Namibia's WIPOLex entry (here) does not list a national IP policy. However Darren's post (here) alerted Afro-IP readers to recent developments relating to Namibia's new IP legislation. In 2012 the country promulgated the Industrial Property Act (available in full here) which will come into force once implementing regulations are in place. Namibia has also introduced a new IP administrative structure, the Business and Intellectual Property Authority (BIPA), although the BIPA Act has not yet been passed (see media reports here and here).
Niger is the only LDC amongst the three countries reviewed today. The country's WIPOLex entry (here) does not include a national IP policy. This Leo was unable to unearth any information about a national IP policy formulation process in Niger. It is more likely that any such development will emanate from OAPI, of which Niger is a member.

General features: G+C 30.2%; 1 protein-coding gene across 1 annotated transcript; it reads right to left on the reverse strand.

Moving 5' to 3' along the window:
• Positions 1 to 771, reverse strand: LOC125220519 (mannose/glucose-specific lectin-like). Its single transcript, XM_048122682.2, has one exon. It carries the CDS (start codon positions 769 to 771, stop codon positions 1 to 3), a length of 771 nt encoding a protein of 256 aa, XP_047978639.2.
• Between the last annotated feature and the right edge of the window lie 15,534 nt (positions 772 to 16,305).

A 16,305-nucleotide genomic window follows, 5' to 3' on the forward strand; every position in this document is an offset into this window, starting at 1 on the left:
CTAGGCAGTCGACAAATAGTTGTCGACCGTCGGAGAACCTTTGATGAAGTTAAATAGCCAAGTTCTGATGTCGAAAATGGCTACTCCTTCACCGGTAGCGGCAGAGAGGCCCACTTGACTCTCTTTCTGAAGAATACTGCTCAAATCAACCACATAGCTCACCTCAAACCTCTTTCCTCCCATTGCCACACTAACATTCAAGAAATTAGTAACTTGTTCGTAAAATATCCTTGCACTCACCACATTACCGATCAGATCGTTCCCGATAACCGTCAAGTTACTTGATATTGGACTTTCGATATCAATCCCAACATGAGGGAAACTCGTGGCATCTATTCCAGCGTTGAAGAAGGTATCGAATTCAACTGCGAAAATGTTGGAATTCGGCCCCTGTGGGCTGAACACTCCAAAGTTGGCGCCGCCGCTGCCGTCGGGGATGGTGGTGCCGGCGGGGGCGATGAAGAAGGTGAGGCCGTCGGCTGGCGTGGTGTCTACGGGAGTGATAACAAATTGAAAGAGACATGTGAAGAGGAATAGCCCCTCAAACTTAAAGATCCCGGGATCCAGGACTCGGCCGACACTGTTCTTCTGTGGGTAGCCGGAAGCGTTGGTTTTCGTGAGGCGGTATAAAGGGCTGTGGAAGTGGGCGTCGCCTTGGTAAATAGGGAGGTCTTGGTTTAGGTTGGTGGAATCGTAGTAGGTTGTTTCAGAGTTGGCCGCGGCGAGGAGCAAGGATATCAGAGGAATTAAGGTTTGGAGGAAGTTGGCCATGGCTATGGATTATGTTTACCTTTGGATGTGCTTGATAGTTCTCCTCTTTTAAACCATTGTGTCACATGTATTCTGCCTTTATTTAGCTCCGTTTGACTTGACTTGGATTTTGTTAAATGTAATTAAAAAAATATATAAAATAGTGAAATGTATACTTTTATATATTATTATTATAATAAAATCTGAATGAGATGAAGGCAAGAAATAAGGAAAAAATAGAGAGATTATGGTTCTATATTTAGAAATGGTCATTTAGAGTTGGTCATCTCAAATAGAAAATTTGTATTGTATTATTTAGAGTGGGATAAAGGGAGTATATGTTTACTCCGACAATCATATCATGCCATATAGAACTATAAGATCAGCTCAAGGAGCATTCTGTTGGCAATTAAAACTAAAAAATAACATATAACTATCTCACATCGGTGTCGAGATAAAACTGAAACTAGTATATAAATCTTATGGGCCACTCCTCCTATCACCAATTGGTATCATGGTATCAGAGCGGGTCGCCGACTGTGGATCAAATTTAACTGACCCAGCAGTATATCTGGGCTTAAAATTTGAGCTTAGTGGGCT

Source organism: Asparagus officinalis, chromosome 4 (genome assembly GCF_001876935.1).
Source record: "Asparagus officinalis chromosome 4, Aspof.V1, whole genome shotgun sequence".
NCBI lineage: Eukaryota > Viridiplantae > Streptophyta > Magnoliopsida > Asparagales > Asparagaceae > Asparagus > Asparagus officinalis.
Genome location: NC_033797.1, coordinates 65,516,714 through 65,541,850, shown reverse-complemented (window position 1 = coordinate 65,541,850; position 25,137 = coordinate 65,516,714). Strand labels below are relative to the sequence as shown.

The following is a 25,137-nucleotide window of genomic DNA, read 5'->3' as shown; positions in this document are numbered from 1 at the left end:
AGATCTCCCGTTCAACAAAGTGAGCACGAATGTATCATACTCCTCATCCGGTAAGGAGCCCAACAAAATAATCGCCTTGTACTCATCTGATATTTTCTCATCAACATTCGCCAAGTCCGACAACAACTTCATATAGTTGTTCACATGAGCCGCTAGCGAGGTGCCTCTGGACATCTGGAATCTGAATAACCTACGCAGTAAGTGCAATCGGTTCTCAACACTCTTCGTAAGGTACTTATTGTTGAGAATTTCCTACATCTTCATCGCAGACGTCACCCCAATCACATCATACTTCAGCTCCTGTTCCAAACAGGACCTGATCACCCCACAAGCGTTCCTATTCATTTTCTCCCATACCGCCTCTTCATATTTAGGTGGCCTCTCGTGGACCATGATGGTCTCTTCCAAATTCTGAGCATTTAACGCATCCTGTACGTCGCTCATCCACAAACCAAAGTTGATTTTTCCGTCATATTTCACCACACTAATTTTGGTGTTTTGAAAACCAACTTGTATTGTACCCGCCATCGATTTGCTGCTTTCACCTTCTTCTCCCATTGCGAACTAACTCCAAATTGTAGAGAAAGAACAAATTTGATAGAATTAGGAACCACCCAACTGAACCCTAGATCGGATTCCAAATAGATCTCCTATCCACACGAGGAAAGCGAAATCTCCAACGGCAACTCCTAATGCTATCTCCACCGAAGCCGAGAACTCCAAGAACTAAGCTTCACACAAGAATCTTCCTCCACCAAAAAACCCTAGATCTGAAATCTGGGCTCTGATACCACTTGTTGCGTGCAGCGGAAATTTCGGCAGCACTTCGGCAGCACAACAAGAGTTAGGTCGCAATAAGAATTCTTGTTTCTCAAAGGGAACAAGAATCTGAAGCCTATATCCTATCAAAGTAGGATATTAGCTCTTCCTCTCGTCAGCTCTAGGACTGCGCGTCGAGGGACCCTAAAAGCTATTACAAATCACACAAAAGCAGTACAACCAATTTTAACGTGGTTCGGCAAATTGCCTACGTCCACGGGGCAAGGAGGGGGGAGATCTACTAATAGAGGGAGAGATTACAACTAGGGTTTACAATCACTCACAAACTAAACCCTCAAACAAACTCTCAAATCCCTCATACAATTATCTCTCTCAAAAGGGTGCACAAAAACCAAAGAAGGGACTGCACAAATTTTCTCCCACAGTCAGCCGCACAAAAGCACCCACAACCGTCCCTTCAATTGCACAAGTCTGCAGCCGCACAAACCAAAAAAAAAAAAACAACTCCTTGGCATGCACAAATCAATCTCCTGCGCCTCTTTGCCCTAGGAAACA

here) makes no reference to a national IP policy. However, according to a 2012-2013 WIPO report (here) a policy formulation process has been launched. Presumably, a national IP policy will be finalised soon. The country's Science, Technology and Innovation (STI) Policy, 2011 (available here) deals with IP, in clause 3.4. The clause begins with this restatement of the
"There is need to create and protect Intellectual Property Rights (IPR) and give recognition to creative Nigerians in order to stimulate the development of inventions as well as create wealth for IP owners and country" (sic). It then proceeds to set out the following strategies in clause 3.4.3: